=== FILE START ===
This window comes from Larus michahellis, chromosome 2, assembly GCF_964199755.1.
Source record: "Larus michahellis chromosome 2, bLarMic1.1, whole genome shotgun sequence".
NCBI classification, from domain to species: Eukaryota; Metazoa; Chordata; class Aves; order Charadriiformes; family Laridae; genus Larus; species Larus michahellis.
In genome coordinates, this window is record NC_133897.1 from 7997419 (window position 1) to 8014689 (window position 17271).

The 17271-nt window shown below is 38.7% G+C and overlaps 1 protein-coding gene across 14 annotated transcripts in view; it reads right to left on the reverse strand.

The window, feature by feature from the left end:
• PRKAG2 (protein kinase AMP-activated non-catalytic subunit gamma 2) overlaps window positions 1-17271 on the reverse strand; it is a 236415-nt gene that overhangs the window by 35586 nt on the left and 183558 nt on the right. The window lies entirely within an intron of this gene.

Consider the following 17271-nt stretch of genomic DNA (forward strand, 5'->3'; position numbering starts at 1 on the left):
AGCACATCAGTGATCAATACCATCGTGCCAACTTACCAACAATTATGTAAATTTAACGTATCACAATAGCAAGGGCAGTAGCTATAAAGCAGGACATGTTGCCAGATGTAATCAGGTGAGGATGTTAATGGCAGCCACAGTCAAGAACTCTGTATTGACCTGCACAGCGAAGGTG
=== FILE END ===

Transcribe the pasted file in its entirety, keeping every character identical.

This window comes from Larus michahellis, chromosome 2, assembly GCF_964199755.1.
Source record: "Larus michahellis chromosome 2, bLarMic1.1, whole genome shotgun sequence".
NCBI classification, from domain to species: Eukaryota; Metazoa; Chordata; class Aves; order Charadriiformes; family Laridae; genus Larus; species Larus michahellis.
In genome coordinates, this window is record NC_133897.1 from 7997419 (window position 1) to 8014689 (window position 17271).

The 17271-nt window shown below is 38.7% G+C and overlaps 1 protein-coding gene across 14 annotated transcripts in view; it reads right to left on the reverse strand.

The window, feature by feature from the left end:
• PRKAG2 (protein kinase AMP-activated non-catalytic subunit gamma 2) overlaps window positions 1-17271 on the reverse strand; it is a 236415-nt gene that overhangs the window by 35586 nt on the left and 183558 nt on the right. The window lies entirely within an intron of this gene.

Consider the following 17271-nt stretch of genomic DNA (forward strand, 5'->3'; position numbering starts at 1 on the left):
AGCACATCAGTGATCAATACCATCGTGCCAACTTACCAACAATTATGTAAATTTAACGTATCACAATAGCAAGGGCAGTAGCTATAAAGCAGGACATGTTGCCAGATGTAATCAGGTGAGGATGTTAATGGCAGCCACAGTCAAGAACTCTGTATTGACCTGCACAGCGAAGGTG